Watch a bad movie and you may not know why, but suddenly you start losing interest in the story at some point. There are many reasons why bad movies fail to keep your attention, but one reason involves repetition and showing nothing interesting. In many bad action movies, there’s an endless number of scenes where people are shooting each other or chasing each other around in cars. While this can be exciting, it’s definitely boring when you see the same basic scene over and over again. It’s even duller when it’s just a typical shootout or car chase.
Each scene needs to show something new and show it in an exciting way. Watch “Terminator 3” or any of those bad “Die Hard” sequels to see mindless action over and over again. It’s basically the same formula of the bad guy attacking the hero and the hero fighting his way out. The first time this can be interesting, but then it gets boring in a hurry.
Now watch every scene in “Mary Poppins.” Everything about Mary Poppins involves some sort of magic so when she first appears in the movie, there’s a long line of disagreeable nannies waiting to interview for the position. Suddenly a wind picks up and blows them all away. That by itself is interesting and it’s never used again so it doesn’t get repetitive like another gun battle or car chase. Then Mary Poppins calmly floats down with an umbrella.
When Mary Poppins introduces herself to the children, she keeps pulling out an endless number of items out of her bag, which reinforces the magical aspect of her presence. Then she shows them how to clean up their room using more magic. Every time Mary Poppins does something, it’s magical but different. Imagine if Mary Poppins did nothing but pull items out of her bag. Once you’ve seen that once, it will lose its effectiveness a second, third, and forth time. That’s what happens when you fill a movie with endless gun battles or cat chases. The first time might be interesting, but keep repeating the same thing and it gets dull in a hurry.
Watch any bad James Bond movie and you can see the same bad formula repeated with endless battles. In good James Bond movies, the battle scenes are different and don’t rely on more and bigger to make it exciting. In “Skyfall,” one tense scene involves James Bond being forced to shoot a bottle off a woman’s head. To make this scene mores suspenseful, it’s already been shown that James Bond’s aiming and shooting skills have declined. This conflict between James Bond being forced by the villain to shoot a bottle off a woman’s head who is his lover is new, interesting, and different. It’s not different and interesting because of the fact that he has to shoot a bottle off a woman’s head, but because we also know his shooting skills have declined as well plus we know it’s James Bond’s lover too.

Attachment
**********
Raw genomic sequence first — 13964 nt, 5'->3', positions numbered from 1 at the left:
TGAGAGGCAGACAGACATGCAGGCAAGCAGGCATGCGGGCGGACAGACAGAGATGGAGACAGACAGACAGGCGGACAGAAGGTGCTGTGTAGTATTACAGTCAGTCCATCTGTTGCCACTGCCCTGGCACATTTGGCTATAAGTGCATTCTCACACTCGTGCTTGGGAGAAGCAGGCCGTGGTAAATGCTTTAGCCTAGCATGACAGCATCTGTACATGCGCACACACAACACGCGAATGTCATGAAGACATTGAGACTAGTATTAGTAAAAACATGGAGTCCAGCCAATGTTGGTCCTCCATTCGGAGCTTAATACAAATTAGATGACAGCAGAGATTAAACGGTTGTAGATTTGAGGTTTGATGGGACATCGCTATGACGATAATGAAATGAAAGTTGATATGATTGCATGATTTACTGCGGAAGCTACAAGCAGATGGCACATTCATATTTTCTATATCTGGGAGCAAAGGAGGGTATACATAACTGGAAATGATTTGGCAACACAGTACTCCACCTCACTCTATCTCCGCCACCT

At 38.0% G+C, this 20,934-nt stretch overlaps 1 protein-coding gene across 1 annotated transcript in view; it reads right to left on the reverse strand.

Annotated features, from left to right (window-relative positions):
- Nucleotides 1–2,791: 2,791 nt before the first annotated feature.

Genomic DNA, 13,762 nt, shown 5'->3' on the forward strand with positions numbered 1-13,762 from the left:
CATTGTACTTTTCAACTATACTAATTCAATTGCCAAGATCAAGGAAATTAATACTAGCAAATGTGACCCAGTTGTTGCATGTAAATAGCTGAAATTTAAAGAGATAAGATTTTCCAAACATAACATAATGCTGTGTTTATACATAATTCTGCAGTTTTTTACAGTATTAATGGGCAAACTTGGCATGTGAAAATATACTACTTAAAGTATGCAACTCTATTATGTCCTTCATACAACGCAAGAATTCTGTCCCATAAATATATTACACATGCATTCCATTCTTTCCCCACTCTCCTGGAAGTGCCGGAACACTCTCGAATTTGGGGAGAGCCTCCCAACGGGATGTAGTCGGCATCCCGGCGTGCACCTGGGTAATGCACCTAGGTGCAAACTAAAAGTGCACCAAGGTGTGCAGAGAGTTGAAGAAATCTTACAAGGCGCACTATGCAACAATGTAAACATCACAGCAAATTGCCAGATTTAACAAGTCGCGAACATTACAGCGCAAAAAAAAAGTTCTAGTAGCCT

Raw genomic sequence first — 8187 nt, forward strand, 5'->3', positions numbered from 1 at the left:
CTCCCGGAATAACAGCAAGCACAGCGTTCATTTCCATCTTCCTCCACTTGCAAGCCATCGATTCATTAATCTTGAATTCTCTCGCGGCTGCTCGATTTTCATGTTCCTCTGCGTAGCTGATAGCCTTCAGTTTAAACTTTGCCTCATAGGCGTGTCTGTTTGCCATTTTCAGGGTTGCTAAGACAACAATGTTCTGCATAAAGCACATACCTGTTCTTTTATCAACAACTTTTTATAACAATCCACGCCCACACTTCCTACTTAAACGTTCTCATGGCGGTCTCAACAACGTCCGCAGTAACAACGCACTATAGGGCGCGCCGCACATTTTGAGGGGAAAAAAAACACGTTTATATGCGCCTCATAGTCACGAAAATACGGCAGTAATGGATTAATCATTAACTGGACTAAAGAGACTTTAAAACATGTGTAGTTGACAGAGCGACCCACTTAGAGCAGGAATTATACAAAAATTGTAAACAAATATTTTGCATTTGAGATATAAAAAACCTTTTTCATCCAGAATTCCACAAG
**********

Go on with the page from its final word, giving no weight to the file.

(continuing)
Action is actually better with less explosions and special effects and stunt work. When thinking of scenes, don’t think bigger. Think better and one way to think better is to think less. Make sure you\’re not just mindlessly repeating a previous scene. Instead, make it personal to the hero. The conflict should be more than just the bad guy trying to kill the hero. The scene should be more about the hero trying to prevent someone else from getting hurt, overcoming a massive disadvantage, and dealing with an internal problem.
- Saving someone else
- Facing a massive disadvantage
- Overcoming internal conflict
What’s one of the most emotional scenes in “Star Wars”? One of them is when Luke is alone in the trench with Darth Vader on his tail. A bad way to make this scene would be to fill it with a hundred starships blowing each other up, but it’s really just a single X-wing fighter being hunted down by Darth Vader’s TIE fighter. That allows more focus on the conflict so you can see the hero’s massive disadvantage.
Massive car chase scenes can be interesting along with massive gun battles, but think of all the mindless battle scenes in “Terminator 3,” which is ultimately forgettable because it’s too much so you don’t get to focus on the hero’s massive disadvantage. Now look at the end of “Silence of the Lambs” where the villain has night vision goggles and is behind the hero. The hero’s massive disadvantage is that she doesn’t know he’s behind her and that she can’t see in the dark. The “Silence of the Lambs” scene is far more memorable than any action scene in “Terminator 3.”
Less can be more. Watch every scene in “Mary Poppins” and you’ll see that everything is a new twist on magic from floating on the ceiling to jumping through chalk drawings on the sidewalk. It’s not repetitive.
Make every scene interesting and new by stripping away as much clutter so you can focus just on the main characters. The more your individual scenes are fascinating, the more likely your entire screenplay will be fascinating as well.